8 Mar 2010 12 pm eastern

Future of Online News

Many website designers run their own niche blog, and if the content is unique enough, a designer might be able to sell subscriptions to it. The content has to be very high quality, though, and few design blogs meet that standard.

A List Apart is one that does, and it could potentially turn a profit selling subscriptions. But the subscription route is a risky move because it alienates many users and shrinks ad revenue substantially.

Jeffrey Zeldman, publisher, founder and executive creative director of A List Apart, gives two reasons why A List Apart does not put its content behind a paywall:

  • It’s against our belief in free online content.
  • It wouldn’t work unless our competitors also put their content behind a paywall. We appeal to a discerning base of web designers, but if we went behind a paywall, it would be as if we had stopped publishing. Our readers would turn elsewhere.”

More at What Is the Future of Online News? | Webdesigner Depot.

Filed under: A List Apart, data, Publications, Publishing

5 Responses to “Future of Online News”

  1. Joe said on

    Who are the competitors of A List Apart? I am not aware of any site that could be considered a peer to A List Apart.

    (funny typo: A Lust Apart)

  2. Theo said on

    Agree with Joe, A List Apart is unique.Free and incredibly good content. Behind a paywall it would not be “Apart” anymore.

  3. Neal G said on

    The funny thing is, the Financial Times website that limits users to viewing only 10 articles per month doesn’t do a very good job at blocking us from viewing the content. Its as simple as using Firefox+Stylish to hide the annoying overlay and display: block the content they are trying to hide.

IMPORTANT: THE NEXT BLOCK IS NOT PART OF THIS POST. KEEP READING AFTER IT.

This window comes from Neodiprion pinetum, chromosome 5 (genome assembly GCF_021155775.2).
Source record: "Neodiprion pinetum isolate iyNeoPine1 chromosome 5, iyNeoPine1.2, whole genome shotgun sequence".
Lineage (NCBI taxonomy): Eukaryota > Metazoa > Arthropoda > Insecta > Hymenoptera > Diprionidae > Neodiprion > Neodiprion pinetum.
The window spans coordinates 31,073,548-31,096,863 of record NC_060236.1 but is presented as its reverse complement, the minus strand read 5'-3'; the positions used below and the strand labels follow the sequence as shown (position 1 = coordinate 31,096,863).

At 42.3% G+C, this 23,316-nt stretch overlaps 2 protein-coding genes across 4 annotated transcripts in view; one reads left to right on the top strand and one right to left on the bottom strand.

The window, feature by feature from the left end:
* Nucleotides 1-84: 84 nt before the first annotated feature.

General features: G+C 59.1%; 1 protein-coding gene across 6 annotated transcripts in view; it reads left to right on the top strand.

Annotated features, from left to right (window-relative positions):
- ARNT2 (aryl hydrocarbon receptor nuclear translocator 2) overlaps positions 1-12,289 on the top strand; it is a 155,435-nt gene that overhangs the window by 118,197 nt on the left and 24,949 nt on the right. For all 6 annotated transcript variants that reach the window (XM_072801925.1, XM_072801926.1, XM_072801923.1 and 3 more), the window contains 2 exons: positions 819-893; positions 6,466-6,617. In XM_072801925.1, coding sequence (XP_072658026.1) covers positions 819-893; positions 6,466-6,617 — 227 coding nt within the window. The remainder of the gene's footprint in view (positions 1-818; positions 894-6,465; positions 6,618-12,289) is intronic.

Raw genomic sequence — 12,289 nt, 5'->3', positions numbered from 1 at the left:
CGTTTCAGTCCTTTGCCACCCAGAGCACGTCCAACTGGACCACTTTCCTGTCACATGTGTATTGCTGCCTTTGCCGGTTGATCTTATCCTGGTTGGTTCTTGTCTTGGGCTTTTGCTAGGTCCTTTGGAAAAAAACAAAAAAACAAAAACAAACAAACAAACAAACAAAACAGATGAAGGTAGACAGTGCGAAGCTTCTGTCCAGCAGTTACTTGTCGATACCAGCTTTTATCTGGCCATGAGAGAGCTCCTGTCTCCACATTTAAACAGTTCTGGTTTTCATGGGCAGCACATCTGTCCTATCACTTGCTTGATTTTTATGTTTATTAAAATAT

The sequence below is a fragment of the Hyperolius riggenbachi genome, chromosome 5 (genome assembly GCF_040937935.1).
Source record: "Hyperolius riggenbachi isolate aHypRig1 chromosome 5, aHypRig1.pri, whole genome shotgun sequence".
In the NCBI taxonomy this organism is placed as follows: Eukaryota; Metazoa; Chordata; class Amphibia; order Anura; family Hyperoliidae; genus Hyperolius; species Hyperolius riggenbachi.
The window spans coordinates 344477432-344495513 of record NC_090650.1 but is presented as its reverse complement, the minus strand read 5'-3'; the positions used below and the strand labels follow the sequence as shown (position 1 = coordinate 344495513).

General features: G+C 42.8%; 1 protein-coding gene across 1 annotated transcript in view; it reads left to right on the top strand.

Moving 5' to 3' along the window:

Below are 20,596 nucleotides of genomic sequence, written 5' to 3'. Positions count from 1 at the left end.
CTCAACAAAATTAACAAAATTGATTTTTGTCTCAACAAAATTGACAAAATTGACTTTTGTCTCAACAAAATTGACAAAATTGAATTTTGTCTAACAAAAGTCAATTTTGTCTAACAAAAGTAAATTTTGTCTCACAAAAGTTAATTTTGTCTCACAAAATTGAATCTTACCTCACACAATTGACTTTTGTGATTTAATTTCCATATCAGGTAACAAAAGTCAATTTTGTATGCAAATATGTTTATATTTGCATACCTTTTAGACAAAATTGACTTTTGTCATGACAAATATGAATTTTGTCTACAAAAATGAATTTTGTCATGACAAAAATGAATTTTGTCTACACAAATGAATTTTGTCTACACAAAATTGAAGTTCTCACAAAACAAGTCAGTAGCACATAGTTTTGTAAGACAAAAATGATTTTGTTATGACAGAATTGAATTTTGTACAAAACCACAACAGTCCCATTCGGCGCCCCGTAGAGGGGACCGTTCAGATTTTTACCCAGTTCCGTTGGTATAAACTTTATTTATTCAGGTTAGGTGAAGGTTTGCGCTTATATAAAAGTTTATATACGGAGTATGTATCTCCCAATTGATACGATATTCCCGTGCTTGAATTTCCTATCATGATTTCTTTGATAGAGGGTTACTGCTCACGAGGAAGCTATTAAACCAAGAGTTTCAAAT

4. Jeffrey Zeldman said on

    Who are the competitors of A List Apart?

    http://www.smashingmagazine.com/ might be considered a competitor.

    Webmonkey and Think Vitamin were, but both appear to have relaunched as ordinary blogs.

  5. Evan Skuthorpe said on

    I wouldn’t visit if you charged. Quite frankly the internet is a free source of information and entertainment (mostly) that we all use and value.

    If a given web site started to charge, another free one covering exactly the same content would popup in it’s place.

    A case in point: Here in London, a newspaper called The Evening Standard which started way back in 1827 recently became a freesheet. It’s a London based paper that many hundreds of thousands of people read on the way home from work. It became free due to competition from other freesheets. It’s paid for by advertising.

    Old media is adopting the way of the new.

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